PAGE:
By Brad Friedman on 3/24/2014, 3:44pm PT  

For all of the long-time smokers who are quitting or have now quit the deadly habit (myself included) thanks only to the miracle of e-cigs (which offer none of the thousands of known, harmful byproducts of smoking tobacco), it's remarkable to see anti-smoking zealots actually fighting against their use in myriad ways.

Several weeks ago on my KPFK/Pacifica Radio show, I interviewed Paul Koretz, one of the L.A. City Councilmembers who, beyond all reason --- and without a single shred of scientific data to back up his reasoning --- recently voted to ban vaping in all the same places where smoking is banned (on beaches, public parks, inside work places, restaurants, bars, etc.) Those who vape, if L.A. Mayor Eric Garcetti decides to approve the City Council's ridiculous and dangerous ordinance (as other mayors have done in other cities) would be consigned to having to go outside to a smoking area to use their safe, odor-free vaporizer.

As one caller to the radio show pointed out, that ill-considered policy is akin to forcing recovering alcoholics to go sit in a bar. It's almost assured to keep more people smoking rather than quitting. That, even though, as Koretz admitted to me on air, there's a "99% possibility" that vaping is "much safer than smoking" and the former. (And he was low-balling that number, no doubt.) The former President of the American Lung Association describes the L.A. ban on vaping as "misguided" and "a public health disservice".

Which brings us to Monday's New York Times, where the Idiotic War on Quitting Smoking continues with a misguided hit piece on e-liquid --- the "juices" used in e-cig vaporizers --- headlined "Selling a Poison by the Barrel: Liquid Nicotine for E-Cigarettes"...

Most such e-juices contain various levels of nicotine (unlike with cigarettes, the amount is up to the users, usually from 0mg to 24mg or so) mixed with FDA-approved, food-grade propylene glycol and/or vegetable glycerin, some flavoring and water. The ingredients in e-liquids other than nicotine are regularly used in all sorts of things, from lip balm to asthma inhalers to the fog machines used in theaters and discos.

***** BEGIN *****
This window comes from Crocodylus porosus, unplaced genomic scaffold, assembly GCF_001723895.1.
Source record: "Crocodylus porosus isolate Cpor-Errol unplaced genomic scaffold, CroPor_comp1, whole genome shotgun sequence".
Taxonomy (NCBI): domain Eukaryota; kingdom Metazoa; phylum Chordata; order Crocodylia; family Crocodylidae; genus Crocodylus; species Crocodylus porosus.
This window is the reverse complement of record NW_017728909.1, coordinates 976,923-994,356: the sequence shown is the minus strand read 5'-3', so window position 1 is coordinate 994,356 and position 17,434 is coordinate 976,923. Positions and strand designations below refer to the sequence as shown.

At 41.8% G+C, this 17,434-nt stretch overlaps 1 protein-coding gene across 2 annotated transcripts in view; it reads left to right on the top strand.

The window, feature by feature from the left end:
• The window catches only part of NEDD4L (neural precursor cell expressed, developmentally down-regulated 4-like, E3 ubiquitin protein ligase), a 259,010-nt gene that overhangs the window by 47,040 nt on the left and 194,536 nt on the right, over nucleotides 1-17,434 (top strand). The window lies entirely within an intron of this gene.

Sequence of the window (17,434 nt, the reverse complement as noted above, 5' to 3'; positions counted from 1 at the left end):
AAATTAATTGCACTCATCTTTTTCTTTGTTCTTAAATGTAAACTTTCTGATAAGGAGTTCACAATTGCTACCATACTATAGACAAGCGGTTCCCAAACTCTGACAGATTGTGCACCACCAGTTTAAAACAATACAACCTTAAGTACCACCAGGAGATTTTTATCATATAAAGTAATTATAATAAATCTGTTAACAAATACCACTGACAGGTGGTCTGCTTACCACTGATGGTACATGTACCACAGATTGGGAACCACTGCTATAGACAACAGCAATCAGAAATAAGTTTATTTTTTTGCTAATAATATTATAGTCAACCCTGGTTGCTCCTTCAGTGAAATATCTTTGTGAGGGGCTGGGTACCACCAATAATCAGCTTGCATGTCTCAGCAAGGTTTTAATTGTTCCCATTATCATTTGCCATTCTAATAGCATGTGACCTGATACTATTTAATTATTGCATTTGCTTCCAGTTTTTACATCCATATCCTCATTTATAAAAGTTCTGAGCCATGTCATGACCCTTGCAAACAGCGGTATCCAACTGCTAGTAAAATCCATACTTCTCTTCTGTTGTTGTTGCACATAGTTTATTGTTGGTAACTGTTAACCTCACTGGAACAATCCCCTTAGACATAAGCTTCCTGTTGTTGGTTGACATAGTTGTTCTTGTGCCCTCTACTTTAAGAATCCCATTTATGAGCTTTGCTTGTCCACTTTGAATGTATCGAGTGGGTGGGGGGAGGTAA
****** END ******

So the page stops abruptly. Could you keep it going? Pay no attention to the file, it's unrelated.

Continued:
While the ingestion of nicotine in the amounts used in e-cigs (and smoking, for that matter) is not known to be any more dangerous than, say, the caffeine in your coffee, as toxicologists will tell you, poison is determined by the amount, the dose, ingested. If you don't believe me, try drinking several gallons of clear clean water in about 30 minutes or so. (Actually, please don't. It will likely kill you.)

The same, of course, is true for the nicotine concentrate used in e-juice. And so, as part of the absurd --- and deadly --- War on Vaping that is now emerging to stop millions of people moving from smoking to vaping, the Times today warns that "Evidence of the potential dangers is already emerging. Toxicologists warn that e-liquids pose a significant risk to public health, particularly to children, who may be drawn to their bright colors and fragrant flavorings like cherry, chocolate and bubble gum."

Of course. It's the children they claim to be worried about.

But are they worried about what happens if children get a hold of, say, this delicious looking Clorox Pine-Sol Household Cleaner concentrate, in deliciously kid-friendly colors for just $9.99 for 144 ounces, as found under the kitchen sinks of tens of millions of Americans?...

What kid could resist a sip of that delicious looking grape or cherry or blueberry flavor?! And yet, I haven't noticed the NY Times running any feature articles warning about Pine-Sol's dangers, despite the fact that, according to the Center for Disease Control (CDC), "Every day, over 300 children in the United States ages 0 to 19 are treated in an emergency department, and two children die, as a result of being poisoned."

"It's not just chemicals in your home marked with clear warning labels that can be dangerous to children," the CDC warns. "Everyday items in your home, such as household cleaners and medicines, can be poisonous to children as well."

In the meantime, as the Times notes, there has been just one death from nicotine poisoning since 2011, "a suicide by an adult who injected nicotine."

The paper, however, failed to warn of the case of the woman who "accidentally drank PineSol and was subsequently brought to the hospital where she was pronounced dead on arrival" or of the house cat who "died of Pinesol intoxication," to name just two examples I found at the National Insitute of Health (NIH) after about 3 minutes of Googling.

I appreciate that most people do not smoke. And that many of those non-smokers who see something that appears to be smoke-like coming out of someone's mouth (it's not smoke, it's water vapor) may have a psychological inclination to feel that it is the very same thing as smoking. But it isn't. Not by a long shot. It's more like an orally administered nicotine patch and one that people actually prefer to either smoking or nicotine patches. And, at least for me, it actually led to my quitting smoking --- immediately --- unlike FDA-approved nicotine patches, gums and any number of prescription-based pharmaceuticals approved as smoking cessation aids.

Vaping works. Like water, it is not known to be deadly to either the user or anyone else when it's used properly. It's not even annoying, since the mist released by vapers is virtually odor-free.

And yet, those who claim they want to save lives by encouraging people to quit smoking are doing the exact opposite by demonizing vaping, and making it more difficult to do. That needs to stop --- unless the anti-smoking-turned-anti-vaping efforts aren't really about saving lives at all.

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